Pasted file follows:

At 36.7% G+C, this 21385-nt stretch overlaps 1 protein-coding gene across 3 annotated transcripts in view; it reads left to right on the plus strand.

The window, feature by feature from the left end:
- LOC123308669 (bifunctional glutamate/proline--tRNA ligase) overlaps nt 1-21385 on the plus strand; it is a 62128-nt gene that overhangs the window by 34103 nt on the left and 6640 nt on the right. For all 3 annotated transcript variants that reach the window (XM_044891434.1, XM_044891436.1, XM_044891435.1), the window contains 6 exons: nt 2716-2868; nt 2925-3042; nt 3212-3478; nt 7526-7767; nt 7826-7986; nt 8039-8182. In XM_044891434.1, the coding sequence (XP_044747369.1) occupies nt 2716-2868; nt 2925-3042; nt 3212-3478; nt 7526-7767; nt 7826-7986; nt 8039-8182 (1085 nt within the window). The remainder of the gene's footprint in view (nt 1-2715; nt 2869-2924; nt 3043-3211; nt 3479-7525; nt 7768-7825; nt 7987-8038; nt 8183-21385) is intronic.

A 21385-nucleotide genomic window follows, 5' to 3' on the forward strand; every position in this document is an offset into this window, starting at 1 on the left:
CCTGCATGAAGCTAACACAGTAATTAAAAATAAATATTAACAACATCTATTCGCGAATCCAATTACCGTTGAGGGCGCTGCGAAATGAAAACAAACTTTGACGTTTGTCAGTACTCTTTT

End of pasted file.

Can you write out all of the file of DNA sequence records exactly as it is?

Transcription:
At 36.7% G+C, this 21385-nt stretch overlaps 1 protein-coding gene across 3 annotated transcripts in view; it reads left to right on the plus strand.

The window, feature by feature from the left end:
- LOC123308669 (bifunctional glutamate/proline--tRNA ligase) overlaps nt 1-21385 on the plus strand; it is a 62128-nt gene that overhangs the window by 34103 nt on the left and 6640 nt on the right. For all 3 annotated transcript variants that reach the window (XM_044891434.1, XM_044891436.1, XM_044891435.1), the window contains 6 exons: nt 2716-2868; nt 2925-3042; nt 3212-3478; nt 7526-7767; nt 7826-7986; nt 8039-8182. In XM_044891434.1, the coding sequence (XP_044747369.1) occupies nt 2716-2868; nt 2925-3042; nt 3212-3478; nt 7526-7767; nt 7826-7986; nt 8039-8182 (1085 nt within the window). The remainder of the gene's footprint in view (nt 1-2715; nt 2869-2924; nt 3043-3211; nt 3479-7525; nt 7768-7825; nt 7987-8038; nt 8183-21385) is intronic.

A 21385-nucleotide genomic window follows, 5' to 3' on the forward strand; every position in this document is an offset into this window, starting at 1 on the left:
CCTGCATGAAGCTAACACAGTAATTAAAAATAAATATTAACAACATCTATTCGCGAATCCAATTACCGTTGAGGGCGCTGCGAAATGAAAACAAACTTTGACGTTTGTCAGTACTCTTTT